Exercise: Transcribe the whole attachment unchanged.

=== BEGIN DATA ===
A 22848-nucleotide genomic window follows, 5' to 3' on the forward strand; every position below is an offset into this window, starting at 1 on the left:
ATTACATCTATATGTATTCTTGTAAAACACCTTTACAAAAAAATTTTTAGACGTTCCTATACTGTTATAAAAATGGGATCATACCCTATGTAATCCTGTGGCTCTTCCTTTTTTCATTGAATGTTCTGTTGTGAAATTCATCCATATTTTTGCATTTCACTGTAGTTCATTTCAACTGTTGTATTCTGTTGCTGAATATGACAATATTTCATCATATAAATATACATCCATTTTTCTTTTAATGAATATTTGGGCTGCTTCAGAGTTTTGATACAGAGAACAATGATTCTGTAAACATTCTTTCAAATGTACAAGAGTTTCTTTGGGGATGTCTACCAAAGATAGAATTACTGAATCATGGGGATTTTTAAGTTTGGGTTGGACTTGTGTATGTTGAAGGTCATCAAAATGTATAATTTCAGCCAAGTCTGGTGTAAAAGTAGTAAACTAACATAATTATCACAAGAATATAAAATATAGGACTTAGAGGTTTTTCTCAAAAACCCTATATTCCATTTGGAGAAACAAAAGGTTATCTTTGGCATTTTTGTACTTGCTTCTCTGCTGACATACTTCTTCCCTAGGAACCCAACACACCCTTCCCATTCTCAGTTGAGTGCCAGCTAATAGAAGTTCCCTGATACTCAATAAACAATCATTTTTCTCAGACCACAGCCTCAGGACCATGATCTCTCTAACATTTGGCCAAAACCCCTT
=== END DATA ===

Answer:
A 22848-nucleotide genomic window follows, 5' to 3' on the forward strand; every position below is an offset into this window, starting at 1 on the left:
ATTACATCTATATGTATTCTTGTAAAACACCTTTACAAAAAAATTTTTAGACGTTCCTATACTGTTATAAAAATGGGATCATACCCTATGTAATCCTGTGGCTCTTCCTTTTTTCATTGAATGTTCTGTTGTGAAATTCATCCATATTTTTGCATTTCACTGTAGTTCATTTCAACTGTTGTATTCTGTTGCTGAATATGACAATATTTCATCATATAAATATACATCCATTTTTCTTTTAATGAATATTTGGGCTGCTTCAGAGTTTTGATACAGAGAACAATGATTCTGTAAACATTCTTTCAAATGTACAAGAGTTTCTTTGGGGATGTCTACCAAAGATAGAATTACTGAATCATGGGGATTTTTAAGTTTGGGTTGGACTTGTGTATGTTGAAGGTCATCAAAATGTATAATTTCAGCCAAGTCTGGTGTAAAAGTAGTAAACTAACATAATTATCACAAGAATATAAAATATAGGACTTAGAGGTTTTTCTCAAAAACCCTATATTCCATTTGGAGAAACAAAAGGTTATCTTTGGCATTTTTGTACTTGCTTCTCTGCTGACATACTTCTTCCCTAGGAACCCAACACACCCTTCCCATTCTCAGTTGAGTGCCAGCTAATAGAAGTTCCCTGATACTCAATAAACAATCATTTTTCTCAGACCACAGCCTCAGGACCATGATCTCTCTAACATTTGGCCAAAACCCCTT